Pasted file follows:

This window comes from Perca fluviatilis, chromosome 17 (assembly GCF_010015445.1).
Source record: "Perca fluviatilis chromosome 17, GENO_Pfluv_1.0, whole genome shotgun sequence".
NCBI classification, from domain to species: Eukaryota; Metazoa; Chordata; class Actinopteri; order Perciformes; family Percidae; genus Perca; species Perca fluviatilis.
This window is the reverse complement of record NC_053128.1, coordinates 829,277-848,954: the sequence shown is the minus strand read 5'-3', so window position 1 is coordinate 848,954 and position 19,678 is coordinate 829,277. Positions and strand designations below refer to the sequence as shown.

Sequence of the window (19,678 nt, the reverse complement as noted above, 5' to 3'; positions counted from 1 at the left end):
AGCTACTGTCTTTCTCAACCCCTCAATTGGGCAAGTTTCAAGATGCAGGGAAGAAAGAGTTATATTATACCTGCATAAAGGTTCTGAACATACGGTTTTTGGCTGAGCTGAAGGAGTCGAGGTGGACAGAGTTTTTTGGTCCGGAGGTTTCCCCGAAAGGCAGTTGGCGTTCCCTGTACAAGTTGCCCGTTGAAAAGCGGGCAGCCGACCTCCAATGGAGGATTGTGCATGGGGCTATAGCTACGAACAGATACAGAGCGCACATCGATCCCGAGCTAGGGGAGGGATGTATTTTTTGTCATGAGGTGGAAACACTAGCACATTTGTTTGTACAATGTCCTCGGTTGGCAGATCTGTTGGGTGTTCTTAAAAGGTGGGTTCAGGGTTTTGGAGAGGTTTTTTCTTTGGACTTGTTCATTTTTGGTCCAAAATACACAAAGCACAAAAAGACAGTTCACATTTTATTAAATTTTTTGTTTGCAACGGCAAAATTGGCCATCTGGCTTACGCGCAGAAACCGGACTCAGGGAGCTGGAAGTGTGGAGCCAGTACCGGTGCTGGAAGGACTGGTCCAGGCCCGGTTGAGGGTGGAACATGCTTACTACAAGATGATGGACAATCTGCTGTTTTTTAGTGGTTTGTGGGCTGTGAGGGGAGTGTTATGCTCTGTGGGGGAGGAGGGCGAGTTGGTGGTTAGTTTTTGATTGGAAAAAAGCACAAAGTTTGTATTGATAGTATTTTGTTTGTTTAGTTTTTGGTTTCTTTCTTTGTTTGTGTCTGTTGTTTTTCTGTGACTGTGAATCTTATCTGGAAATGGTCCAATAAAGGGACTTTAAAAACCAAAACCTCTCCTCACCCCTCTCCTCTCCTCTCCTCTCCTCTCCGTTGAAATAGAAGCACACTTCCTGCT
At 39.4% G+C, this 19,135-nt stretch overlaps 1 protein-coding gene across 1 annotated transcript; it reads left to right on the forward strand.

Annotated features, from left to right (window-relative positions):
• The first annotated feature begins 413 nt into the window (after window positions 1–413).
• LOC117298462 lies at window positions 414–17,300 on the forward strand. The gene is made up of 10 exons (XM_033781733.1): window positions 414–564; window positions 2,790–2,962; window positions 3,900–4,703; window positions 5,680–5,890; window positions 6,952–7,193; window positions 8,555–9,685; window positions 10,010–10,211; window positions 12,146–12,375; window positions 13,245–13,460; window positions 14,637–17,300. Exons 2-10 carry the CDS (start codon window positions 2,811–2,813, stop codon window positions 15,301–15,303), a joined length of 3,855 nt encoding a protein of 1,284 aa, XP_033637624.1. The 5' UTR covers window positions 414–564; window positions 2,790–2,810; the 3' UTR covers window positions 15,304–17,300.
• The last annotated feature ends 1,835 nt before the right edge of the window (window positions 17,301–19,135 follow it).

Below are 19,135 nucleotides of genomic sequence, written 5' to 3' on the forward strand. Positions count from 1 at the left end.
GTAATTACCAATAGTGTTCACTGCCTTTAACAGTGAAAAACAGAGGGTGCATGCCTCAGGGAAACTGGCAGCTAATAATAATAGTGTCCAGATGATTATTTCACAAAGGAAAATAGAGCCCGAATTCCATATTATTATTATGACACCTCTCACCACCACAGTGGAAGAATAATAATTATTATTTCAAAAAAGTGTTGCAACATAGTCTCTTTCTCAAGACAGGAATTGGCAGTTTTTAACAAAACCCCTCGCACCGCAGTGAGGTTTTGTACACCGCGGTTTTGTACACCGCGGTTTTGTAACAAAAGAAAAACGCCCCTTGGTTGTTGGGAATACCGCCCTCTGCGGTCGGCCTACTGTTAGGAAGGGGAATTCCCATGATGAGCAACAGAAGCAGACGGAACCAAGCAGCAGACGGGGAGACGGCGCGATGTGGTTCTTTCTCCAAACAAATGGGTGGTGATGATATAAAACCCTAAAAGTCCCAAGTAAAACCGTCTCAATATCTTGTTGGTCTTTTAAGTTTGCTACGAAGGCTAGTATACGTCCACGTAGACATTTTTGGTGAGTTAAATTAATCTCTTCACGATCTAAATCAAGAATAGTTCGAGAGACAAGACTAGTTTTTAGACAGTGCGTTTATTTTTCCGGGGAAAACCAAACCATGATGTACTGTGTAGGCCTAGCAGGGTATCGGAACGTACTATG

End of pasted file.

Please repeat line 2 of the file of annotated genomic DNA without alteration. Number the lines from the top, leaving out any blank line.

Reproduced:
Source record: "Perca fluviatilis chromosome 17, GENO_Pfluv_1.0, whole genome shotgun sequence".